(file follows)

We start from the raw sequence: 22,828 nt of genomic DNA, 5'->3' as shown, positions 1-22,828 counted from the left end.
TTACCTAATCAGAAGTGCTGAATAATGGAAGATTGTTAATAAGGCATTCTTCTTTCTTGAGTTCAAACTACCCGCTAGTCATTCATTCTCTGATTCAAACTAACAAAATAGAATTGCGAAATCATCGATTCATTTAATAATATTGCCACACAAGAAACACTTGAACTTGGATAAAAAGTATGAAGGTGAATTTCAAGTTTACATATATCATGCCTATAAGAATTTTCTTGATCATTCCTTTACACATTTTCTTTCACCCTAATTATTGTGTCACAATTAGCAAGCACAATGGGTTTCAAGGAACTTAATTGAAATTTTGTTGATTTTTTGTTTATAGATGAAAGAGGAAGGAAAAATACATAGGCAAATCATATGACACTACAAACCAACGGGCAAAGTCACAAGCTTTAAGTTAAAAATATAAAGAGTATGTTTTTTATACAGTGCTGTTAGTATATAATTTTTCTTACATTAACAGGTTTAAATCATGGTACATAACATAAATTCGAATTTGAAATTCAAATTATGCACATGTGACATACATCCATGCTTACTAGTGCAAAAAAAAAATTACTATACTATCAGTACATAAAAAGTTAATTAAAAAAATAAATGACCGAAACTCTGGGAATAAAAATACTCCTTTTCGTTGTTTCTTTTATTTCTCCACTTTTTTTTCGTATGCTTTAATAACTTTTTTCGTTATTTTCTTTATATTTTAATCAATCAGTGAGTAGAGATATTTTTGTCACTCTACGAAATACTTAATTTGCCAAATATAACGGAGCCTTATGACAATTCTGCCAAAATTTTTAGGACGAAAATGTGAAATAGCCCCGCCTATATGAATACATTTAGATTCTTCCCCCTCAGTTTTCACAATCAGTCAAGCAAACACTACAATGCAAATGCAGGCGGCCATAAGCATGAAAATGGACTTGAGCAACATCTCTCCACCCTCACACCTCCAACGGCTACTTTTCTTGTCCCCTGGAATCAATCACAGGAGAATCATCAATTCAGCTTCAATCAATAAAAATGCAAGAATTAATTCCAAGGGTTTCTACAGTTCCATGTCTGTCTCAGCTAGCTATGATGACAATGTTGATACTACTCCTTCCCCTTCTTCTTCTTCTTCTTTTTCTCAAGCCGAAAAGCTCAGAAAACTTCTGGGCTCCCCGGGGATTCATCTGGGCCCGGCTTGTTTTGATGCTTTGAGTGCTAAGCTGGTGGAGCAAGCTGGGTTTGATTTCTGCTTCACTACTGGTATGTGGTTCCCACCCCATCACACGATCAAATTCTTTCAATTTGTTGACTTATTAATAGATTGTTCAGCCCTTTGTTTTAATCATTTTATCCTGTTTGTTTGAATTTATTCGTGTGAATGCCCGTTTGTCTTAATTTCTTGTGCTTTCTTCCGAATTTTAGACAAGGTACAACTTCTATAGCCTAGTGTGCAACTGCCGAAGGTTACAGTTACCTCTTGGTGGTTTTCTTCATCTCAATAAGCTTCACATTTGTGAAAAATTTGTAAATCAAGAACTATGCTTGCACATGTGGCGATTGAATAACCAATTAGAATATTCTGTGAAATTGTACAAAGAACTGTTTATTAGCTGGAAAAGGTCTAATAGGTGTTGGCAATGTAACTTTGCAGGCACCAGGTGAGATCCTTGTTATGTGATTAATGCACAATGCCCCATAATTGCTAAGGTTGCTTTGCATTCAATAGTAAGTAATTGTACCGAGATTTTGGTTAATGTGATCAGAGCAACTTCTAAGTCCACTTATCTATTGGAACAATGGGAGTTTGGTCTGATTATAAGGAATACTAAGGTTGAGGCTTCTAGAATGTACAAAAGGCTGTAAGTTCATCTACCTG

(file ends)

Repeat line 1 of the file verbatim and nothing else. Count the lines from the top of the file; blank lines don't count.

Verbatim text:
We start from the raw sequence: 22,828 nt of genomic DNA, 5'->3' as shown, positions 1-22,828 counted from the left end.